Coronavirus on cruise ships in Australia: What are the risks?

Being trapped aboard a large ship with infected passengers might be every cruise passenger's nightmare, but what are the chances of that happening on an Australian cruise?

Health experts have sought to reassure passengers who may be considering postponing or cancelling travel on cruise ships due to fears about the spread of coronavirus.

The disease has so far claimed 490 lives and infected more than 24,000 people, with the vast majority of cases in China.

But on Wednesday 10 people tested positive to coronavirus aboard a cruise ship off the coast of Japan, including two of the 200 Australians on board.

In response, the Japanese government ordered the Diamond Princess to remain offshore for 14 days, effectively quarantining the remaining 3700 people on board.

Australian health experts say the chances of a similar situation happening here remain remote.

Retired health professor John Mackenzie has been researching infectious diseases since 1965 and said people with cruise bookings should not be alarmed.

"There's no need to panic at all," Professor Mackenzie said.

"Being on a ship certainly increases the opportunity for disease to spread. [But] when it comes to this virus it depends who's on board and where [the ship] is going.

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"If you're thinking of going on a cruise there's very little risk, providing it's not going anywhere near China.

"If I had a cruise lined up I'd probably go ahead and do it."

Australian National University infectious diseases specialist Sanjaya Senanayake agrees passengers cruising locally should be fine.

"If it was a regular Pacific cruise leaving from Australia, I would have thought the risk would be low," Dr Senanayake said.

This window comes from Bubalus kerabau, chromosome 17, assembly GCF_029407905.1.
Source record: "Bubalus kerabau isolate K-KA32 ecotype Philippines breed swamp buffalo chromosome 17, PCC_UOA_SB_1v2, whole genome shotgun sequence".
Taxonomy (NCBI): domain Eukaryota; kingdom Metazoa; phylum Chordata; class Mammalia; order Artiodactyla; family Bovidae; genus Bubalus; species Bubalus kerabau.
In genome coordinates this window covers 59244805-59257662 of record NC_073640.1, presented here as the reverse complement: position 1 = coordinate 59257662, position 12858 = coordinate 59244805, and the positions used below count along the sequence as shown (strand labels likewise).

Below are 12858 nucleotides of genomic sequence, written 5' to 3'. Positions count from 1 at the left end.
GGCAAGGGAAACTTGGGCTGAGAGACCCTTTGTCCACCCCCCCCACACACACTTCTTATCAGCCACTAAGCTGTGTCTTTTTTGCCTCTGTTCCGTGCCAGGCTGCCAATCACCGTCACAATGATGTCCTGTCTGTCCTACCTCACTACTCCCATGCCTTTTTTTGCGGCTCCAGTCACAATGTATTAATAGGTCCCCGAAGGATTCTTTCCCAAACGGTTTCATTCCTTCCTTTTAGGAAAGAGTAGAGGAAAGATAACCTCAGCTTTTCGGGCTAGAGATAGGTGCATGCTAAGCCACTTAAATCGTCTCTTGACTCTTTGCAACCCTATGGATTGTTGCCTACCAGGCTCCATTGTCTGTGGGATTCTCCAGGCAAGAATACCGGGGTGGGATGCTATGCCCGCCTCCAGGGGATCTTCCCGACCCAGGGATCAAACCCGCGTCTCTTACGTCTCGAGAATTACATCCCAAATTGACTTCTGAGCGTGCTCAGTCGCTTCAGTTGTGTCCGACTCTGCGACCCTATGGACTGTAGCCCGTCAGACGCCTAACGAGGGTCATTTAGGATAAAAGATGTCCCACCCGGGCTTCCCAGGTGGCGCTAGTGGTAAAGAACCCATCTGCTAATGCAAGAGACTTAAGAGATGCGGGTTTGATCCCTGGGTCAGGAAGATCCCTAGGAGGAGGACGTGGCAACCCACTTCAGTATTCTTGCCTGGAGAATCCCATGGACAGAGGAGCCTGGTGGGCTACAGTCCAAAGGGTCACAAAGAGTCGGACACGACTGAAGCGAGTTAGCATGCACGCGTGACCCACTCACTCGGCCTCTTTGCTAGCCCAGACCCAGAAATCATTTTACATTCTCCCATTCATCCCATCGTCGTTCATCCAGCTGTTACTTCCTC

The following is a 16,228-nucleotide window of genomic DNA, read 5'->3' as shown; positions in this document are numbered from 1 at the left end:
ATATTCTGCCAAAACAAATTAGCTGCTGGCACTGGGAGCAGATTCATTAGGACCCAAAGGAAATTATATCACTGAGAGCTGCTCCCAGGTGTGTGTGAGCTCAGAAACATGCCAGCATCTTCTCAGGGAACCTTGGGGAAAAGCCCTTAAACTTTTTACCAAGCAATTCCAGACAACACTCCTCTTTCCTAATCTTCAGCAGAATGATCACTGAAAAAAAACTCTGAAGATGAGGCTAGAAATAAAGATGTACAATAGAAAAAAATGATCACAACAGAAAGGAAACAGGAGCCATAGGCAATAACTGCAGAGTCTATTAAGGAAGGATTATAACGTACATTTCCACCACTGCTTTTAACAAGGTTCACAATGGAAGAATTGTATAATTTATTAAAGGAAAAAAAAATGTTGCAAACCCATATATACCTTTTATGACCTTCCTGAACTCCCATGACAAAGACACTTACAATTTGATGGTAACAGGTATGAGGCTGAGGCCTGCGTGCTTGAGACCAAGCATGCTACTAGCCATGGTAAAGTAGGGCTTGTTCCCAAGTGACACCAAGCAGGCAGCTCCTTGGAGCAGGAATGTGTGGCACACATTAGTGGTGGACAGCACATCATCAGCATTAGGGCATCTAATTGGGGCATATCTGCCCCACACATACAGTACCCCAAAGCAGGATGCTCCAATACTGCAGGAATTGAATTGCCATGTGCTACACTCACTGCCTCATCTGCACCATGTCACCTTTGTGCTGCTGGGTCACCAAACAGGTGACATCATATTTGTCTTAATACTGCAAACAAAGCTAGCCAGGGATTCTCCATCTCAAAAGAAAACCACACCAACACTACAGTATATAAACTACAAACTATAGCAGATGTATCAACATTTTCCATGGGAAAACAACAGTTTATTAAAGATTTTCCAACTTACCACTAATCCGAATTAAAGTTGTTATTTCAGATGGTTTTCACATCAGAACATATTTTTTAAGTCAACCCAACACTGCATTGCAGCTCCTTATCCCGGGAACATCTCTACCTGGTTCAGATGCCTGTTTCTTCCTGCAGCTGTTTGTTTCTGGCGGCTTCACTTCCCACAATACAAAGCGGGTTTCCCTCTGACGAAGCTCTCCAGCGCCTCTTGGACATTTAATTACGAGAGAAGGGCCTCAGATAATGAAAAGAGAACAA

"I certainly wouldn't postpone local travel, and that's not what the government or the World Health Organisation are advising either."

The Cruise Line Industry Association's most recent annual report showed there were 1.35 million Australians who went on a cruise in 2018. About 5 per cent, or 72,000 people, cruised in Asia.

Curtin University marketing lecturer Mingming Cheng said he expects the coronavirus outbreak will cause this number to drop "significantly" until the disease is contained.

"For the whole cruise industry in Australia, I think this [virus] is not significant. The most popular areas for Australians are in the Pacific and Australia and New Zealand. I don't think it will be a huge impact - only for the Asian market."

Meanwhile, 14,000 people from Asia took a cruise in the Australasian region in 2018, double the previous year.

Dr Cheng said the Chinese ban on tour groups, combined with the Australian government's ban on visitors from China, would result in a sharp drop in Chinese tourism until both bans are lifted.

Wary of further outbreaks, global cruise companies have implemented strict sanctions on travelling passengers.

Royal Caribbean has indefinitely banned anyone who has travelled to, from or through mainland China or Hong Kong in the past 15 days. The company has also implemented mandatory medical screenings and cancelled all cruises through China and Hong Kong until the end of February.

Carnival Cruises and Norwegian Cruise Lines did not respond in time for publication, but the industry peak body said all of its members, including Carnival and Norwegian, had also banned passengers who had travelled from or through China in the previous 14 days before boarding.

While you might be unlikely to contract coronavirus on board a cruise ship, outbreaks of norovirus (or gastro) are more common. The most important tip for staying healthy is to keep your hands clean. Avoid putting anything in your mouth without washing your hands first, and use the provided hand sanitiser frequently.

"Washing your hands is the most effective thing you could do," Professor Mackenzie said.

See also: Can masks actually protect you from coronavirus?

See also: 'Not unforseeable': Your travel insurance may not cover coronavirus

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